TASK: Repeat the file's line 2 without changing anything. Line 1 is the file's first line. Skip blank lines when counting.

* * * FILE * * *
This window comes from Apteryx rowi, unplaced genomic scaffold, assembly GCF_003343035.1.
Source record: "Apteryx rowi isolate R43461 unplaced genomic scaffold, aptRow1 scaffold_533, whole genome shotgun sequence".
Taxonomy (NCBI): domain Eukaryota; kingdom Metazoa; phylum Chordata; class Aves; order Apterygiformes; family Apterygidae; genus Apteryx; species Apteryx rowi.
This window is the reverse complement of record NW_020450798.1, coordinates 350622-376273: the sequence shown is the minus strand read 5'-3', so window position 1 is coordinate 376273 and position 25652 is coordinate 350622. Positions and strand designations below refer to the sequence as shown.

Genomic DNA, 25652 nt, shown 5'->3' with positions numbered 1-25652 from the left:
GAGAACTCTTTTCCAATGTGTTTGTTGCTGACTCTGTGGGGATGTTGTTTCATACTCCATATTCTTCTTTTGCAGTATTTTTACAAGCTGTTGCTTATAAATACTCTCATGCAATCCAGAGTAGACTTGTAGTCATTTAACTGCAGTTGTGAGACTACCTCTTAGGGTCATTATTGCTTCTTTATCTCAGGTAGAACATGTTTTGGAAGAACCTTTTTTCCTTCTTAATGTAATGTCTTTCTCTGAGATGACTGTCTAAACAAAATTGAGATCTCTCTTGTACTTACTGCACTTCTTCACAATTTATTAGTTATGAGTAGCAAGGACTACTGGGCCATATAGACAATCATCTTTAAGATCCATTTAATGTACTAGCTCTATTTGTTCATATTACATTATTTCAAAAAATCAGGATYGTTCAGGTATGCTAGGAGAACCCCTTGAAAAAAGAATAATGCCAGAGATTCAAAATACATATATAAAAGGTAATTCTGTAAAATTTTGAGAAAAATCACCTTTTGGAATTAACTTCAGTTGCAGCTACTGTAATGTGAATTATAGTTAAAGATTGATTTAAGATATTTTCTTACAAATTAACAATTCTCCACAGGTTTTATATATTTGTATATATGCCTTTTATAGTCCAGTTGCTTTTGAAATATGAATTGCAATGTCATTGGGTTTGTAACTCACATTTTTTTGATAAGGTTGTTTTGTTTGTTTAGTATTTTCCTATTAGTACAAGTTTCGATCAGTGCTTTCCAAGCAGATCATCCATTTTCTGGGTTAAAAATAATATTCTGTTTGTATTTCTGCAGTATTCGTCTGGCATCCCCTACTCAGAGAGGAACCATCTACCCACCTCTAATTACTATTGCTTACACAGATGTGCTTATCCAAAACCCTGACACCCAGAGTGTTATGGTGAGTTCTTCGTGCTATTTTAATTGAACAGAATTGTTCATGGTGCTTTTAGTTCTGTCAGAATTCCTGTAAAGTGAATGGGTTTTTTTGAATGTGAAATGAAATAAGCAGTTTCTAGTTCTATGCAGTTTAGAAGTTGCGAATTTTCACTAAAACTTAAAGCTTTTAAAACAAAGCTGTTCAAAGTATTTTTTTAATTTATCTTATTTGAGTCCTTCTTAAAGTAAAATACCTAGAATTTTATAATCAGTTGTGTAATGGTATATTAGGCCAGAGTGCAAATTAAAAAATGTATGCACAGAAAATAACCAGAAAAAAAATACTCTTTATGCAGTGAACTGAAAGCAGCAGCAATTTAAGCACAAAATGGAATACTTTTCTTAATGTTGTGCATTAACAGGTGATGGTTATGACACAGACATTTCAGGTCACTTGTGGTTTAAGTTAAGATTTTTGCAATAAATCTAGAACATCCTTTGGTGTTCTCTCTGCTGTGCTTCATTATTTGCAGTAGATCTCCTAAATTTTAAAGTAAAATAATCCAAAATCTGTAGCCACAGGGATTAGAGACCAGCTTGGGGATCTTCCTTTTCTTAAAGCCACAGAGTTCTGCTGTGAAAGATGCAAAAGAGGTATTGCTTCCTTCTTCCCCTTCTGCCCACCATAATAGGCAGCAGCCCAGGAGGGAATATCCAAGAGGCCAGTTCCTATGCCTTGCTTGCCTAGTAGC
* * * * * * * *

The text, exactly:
Source record: "Apteryx rowi isolate R43461 unplaced genomic scaffold, aptRow1 scaffold_533, whole genome shotgun sequence".